However, whatever grand plans we thought America's telecom giants had for rolling out national 5G infrastructure is almost certainly now on indefinite hold given the substantial economic slowdown that is going to occur. It is also unlikely emergency funds from our government will be used to pay for network expansion when other needs are pressing, with potentially up to 30% of the US population facing unemployment.

With so many people in self-isolation for what could be as long as 18 months under some estimates, and with a possible long-term shift towards home-based work for a large segment of the population, large-scale deployment of public 5G access points is likely to be curtailed. This hold on further investment will especially apply for the millimeter-wave (mmWave) component of most telecom upgrade plans. 

That being said, I anticipate that Sub-6 deployments installed as in-place upgrades on 4G LTE towers will proceed, as Sub-6 will still be easier to maintain in the long term. However, as things stand now, 5G mmWave access point deployments in urban environments are most likely going to be tactical, not strategic, to deploy fixed broadband access to those who need it the most.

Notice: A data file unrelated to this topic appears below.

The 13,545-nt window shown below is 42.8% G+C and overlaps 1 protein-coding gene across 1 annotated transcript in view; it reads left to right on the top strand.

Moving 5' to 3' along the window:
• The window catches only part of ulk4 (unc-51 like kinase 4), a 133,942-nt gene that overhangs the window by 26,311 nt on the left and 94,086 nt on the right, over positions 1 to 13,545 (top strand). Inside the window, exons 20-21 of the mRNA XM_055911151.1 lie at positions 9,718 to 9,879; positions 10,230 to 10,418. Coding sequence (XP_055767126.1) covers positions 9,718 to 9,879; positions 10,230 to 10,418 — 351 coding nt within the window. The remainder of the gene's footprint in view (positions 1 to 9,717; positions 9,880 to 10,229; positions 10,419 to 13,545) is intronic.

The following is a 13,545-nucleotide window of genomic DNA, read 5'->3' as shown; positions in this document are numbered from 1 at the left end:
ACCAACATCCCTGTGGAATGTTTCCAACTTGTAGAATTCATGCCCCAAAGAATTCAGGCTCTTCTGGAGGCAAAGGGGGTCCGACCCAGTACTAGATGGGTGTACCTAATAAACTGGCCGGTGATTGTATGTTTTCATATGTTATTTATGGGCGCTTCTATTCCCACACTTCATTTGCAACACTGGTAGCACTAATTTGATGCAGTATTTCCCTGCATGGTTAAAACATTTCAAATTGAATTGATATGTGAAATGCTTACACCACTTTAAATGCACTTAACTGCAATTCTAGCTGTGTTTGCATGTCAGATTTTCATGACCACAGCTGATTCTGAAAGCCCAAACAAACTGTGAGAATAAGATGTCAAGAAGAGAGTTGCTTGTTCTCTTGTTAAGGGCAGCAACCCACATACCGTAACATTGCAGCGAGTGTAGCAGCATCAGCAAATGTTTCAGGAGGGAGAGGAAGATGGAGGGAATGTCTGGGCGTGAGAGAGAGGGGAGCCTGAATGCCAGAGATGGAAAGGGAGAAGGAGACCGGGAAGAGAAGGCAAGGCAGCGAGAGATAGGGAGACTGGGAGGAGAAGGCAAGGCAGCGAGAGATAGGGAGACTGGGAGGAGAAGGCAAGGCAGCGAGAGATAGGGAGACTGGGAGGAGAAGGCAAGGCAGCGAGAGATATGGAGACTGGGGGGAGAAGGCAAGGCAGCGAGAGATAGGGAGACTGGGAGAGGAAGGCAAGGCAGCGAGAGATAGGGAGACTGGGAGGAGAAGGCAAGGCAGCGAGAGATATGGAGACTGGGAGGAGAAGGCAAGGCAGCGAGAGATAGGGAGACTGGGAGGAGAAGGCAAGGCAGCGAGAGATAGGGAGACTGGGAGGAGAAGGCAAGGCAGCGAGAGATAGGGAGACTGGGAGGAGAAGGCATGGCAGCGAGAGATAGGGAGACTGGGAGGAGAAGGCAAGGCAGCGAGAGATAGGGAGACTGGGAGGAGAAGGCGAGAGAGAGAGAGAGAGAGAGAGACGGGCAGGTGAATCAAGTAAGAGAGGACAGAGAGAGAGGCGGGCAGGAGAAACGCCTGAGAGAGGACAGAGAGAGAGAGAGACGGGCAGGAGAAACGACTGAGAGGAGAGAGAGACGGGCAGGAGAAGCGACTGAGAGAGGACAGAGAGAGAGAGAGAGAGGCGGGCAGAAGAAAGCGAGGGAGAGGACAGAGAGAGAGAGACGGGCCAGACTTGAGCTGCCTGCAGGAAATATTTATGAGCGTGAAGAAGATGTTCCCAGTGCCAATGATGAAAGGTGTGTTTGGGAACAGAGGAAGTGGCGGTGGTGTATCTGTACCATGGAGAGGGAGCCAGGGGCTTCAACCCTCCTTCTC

Bandwidth is a precious resource to be conserved and not squandered

With a large segment of the population confined to their homes having to consume bandwidth, the internet free-for-all we have enjoyed to date is all but done. Emergency legislation or an executive order needs to be enacted to limit video content streaming to 720p across all content services, such as from Netflix, Hulu, Apple TV, Disney+, YouTube, and other providers.

Traffic prioritization and shaping need to be put in place for core business applications during prime hours, which includes video conferencing for business and personal use. This would effectively be the opposite of net neutrality, as an emergency measure. 

Internet video streaming traffic should be prioritized for essential news providers, and the government should provide incentives for them to broadcast their content (and for home-bound citizens to consume it) over-the-air (OTA) so that additional bandwidth can be freed up. Remember the antenna and devices with built-in tuners? It may be an appropriate time to shift some programming back to the airwaves, and even bring back the DVR, so that programming can be transferred to devices during off-hours when networks aren't saturated.